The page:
The Japanese are more interested in iTunes than in ring-tones, ramen rather than sushi, the economy more than sex, and dogs win out over cats (but only just). That’s what Google Trends, the keyword-tracking tool launched in Japan last month, would have us believe.

Google Trends measures the frequency keywords are entered into the popular Internet search engine. Available in English for a couple of years now, it has just been made compatible with the Japanese language. Dedicated to tracking the quirks and shifting tides of Japanese public opinion, Week 3 wasted no time in putting it to the test.

We started with something close to the heart: “beer” — biru in the vernacular. Google Trends displays as a graph the relative popularity of the term in searches made from 2004 to the present. Japan-residents will know how closely the beverage is associated with summer here, and, sure enough, the graph indicates a near doubling of beer searches during the warmer months.

You can also add terms for comparisons — such as “wine.” Google Trends plots them on the same graph, showing that since 2004 the two drinks have fought a seesawing battle for attention. Beer leads in summer while wine noses ahead in winter. “Nihonshu” (the usual term for Japanese sake) doesn’t get close to either — but the character for “sake” (which is also used in many compound nouns) trumps the lot.

A comparison of sports reveals similar seasonality. In July and August, “baseball” (yakyu) searches jump by up to three times. That lifts them way above searches for “soccer” (sakka), which tend to dominate in winter.

Sumo, the supposed national sport, trails both, but the most consistent performer is “golf” (gorufu), which beats both baseball and soccer except in the middle of their seasons. Don’t underestimate the power of the bored salaryman Googling away his lunch hour.

Of course, Google Trends is no precise science. You can’t differentiate between searches for McDonalds and Macintosh, for example, because both are generally shortened to makku.

Likewise, a comparison between countries is hindered by the fact that Chugoku (China) is also the name of a region in Japan.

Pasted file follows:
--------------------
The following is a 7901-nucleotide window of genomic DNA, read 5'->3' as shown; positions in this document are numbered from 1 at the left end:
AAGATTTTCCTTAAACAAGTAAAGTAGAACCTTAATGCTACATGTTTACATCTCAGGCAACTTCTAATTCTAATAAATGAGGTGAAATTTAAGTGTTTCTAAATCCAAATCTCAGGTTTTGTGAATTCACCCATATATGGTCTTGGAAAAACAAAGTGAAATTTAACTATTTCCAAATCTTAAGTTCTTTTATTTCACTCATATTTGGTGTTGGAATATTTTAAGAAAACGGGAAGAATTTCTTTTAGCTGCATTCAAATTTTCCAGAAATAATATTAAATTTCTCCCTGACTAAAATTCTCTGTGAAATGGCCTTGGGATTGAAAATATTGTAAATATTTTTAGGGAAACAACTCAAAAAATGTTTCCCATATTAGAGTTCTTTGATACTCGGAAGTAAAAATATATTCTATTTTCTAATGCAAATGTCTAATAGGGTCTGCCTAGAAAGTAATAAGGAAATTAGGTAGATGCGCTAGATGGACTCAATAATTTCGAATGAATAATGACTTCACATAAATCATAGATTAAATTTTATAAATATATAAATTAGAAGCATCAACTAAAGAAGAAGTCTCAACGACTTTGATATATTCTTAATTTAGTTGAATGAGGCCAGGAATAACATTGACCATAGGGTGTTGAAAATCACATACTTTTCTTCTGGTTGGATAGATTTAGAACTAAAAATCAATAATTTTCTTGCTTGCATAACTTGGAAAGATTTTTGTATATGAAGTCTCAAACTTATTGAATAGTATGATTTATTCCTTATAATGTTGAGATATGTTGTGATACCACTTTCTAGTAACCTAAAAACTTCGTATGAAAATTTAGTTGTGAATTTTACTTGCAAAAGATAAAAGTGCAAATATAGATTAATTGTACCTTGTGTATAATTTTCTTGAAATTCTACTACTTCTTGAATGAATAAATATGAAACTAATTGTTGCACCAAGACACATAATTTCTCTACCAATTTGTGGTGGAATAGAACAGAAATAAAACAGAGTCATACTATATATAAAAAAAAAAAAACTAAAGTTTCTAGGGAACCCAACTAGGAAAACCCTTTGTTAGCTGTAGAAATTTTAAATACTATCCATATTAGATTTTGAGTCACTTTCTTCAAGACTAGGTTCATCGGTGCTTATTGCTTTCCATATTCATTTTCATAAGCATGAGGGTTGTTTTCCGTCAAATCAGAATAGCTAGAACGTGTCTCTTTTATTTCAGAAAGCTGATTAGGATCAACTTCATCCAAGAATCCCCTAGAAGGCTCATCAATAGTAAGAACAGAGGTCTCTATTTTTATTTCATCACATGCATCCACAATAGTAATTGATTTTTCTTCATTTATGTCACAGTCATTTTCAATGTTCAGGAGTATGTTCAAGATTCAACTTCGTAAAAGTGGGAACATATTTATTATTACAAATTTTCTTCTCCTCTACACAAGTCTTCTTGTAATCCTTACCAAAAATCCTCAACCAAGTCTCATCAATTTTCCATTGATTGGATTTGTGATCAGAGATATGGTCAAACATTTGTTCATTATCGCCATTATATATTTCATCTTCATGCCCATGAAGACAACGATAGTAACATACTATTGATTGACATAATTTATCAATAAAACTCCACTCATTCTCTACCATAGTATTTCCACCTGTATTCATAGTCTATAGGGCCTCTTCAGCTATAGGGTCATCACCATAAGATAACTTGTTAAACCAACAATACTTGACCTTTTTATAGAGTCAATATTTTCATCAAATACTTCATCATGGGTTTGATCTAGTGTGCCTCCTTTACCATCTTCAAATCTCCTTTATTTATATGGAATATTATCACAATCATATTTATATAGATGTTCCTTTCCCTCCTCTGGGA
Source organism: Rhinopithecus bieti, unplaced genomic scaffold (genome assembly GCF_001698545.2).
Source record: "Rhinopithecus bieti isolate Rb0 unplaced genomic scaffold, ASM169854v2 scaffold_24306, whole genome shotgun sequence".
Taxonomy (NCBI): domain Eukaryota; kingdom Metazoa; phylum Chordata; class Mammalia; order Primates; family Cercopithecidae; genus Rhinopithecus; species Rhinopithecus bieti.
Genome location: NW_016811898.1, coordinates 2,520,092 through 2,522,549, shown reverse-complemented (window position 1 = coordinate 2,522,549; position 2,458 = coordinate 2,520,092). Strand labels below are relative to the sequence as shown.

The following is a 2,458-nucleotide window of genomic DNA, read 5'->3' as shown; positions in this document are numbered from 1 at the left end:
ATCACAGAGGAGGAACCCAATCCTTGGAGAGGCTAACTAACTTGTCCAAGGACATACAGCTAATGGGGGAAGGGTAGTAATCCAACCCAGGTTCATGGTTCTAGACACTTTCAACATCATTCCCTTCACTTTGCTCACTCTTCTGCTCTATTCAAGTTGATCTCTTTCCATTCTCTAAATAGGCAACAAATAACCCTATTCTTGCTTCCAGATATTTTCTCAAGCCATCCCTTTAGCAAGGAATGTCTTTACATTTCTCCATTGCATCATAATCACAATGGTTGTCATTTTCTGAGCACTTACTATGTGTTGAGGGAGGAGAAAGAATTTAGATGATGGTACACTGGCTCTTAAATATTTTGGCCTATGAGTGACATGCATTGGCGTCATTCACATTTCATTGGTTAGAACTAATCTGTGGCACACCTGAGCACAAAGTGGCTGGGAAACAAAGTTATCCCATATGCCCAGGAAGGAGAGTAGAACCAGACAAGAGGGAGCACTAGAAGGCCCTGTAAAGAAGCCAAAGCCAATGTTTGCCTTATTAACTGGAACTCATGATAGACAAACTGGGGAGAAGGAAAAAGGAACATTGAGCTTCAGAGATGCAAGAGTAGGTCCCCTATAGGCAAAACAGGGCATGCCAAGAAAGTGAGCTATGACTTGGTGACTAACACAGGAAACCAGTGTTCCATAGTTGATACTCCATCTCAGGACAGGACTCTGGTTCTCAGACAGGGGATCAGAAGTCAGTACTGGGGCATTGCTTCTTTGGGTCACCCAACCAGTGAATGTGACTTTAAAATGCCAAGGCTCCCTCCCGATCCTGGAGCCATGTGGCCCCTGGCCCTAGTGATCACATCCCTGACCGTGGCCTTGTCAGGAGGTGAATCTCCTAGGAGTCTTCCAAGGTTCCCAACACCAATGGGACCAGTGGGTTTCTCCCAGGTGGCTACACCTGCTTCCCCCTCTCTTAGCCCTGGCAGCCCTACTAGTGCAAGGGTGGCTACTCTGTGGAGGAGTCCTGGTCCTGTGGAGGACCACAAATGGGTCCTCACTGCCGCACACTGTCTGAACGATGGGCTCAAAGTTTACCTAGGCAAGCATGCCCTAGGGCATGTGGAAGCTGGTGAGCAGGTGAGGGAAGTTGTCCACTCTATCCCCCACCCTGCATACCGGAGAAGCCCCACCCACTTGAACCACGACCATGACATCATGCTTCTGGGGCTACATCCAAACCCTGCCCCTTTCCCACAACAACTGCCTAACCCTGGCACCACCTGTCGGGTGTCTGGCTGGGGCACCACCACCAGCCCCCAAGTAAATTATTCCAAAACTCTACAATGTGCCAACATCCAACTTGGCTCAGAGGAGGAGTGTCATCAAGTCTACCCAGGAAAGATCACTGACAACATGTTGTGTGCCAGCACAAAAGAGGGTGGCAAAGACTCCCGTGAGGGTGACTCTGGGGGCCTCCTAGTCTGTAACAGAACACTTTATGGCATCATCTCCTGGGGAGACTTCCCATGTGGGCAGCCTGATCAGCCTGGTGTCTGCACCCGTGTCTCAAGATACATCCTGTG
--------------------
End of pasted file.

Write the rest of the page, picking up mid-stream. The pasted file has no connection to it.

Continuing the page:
Incidentally, a slapdown between Western nations reveals just one chink in the leader of the free world’s armor. Searches for “Amerika” (the term by which the United States is generally referred to here) dominate those of other countries, except when FIFA World Cups are being held. Then, interest in Germany and Brazil edge ahead. Perhaps international relations initiatives for America’s president-elect should include a review of his national soccer team.

Speaking of Barack Obama, it would be interesting to see a World Cup coincide with an American election, because that’s when searches for the U.S. tend to peak. Google Trends analysis of the election suggests the Japanese were won over by Obama — as opposed to Hillary — way back in February. The Sarah Palin phenomena managed only a tiny blip in September, and searches for Obama (the man, not the city, which is written in Chinese characters) increased 15-fold on Nov. 5 compared with the year to date. Searches for his foe, John McCain, increased by just seven-fold in the same time frame.

Google Trends’ ability to track the fastest-rising keywords by the day and even the hour — so-called “hot trends” — is perhaps it’s greatest strength. How else would we know that on the day the U.S. elected its first black president, the fastest rising search term in Japan was “Himeko Sakuragawa” — the name of a 22-year-old idol who happened to appear on TBS’s variety program “Lincoln” the night before? Of course, for the 44th president-to-be there’s hardly any shame in being bested by Lincoln.

Google Trends may have some practical applications, too. In the U.S., its ability to track search term popularity by region is allowing it to “predict” the spread of influenza. It seems flu-suffering Googlers search for advice online before heading to the doctor.

Linguists will appreciate the service’s ability to monitor changes in language use, too. The National Institute for Japanese Language has for years been trying to stem the influx of katakana-ized foreign loan words into Japanese, publishing periodical recommendations of kanji alternatives.

Google’s new service suggests they have a lot of work to do. Instead of saying “anarisuto” (analyst), for example, the Institute suggested in April 2005 that Japanese should say “bunseki-ka.” Three years later and the alternative term still doesn’t show up in searches.

That’s bad news for the Institute. Because, with Google Trends set to grow in popularity in Japan (it says searches for itself lept 40-fold last month), it won’t be long before it has made anarisuto of us all.

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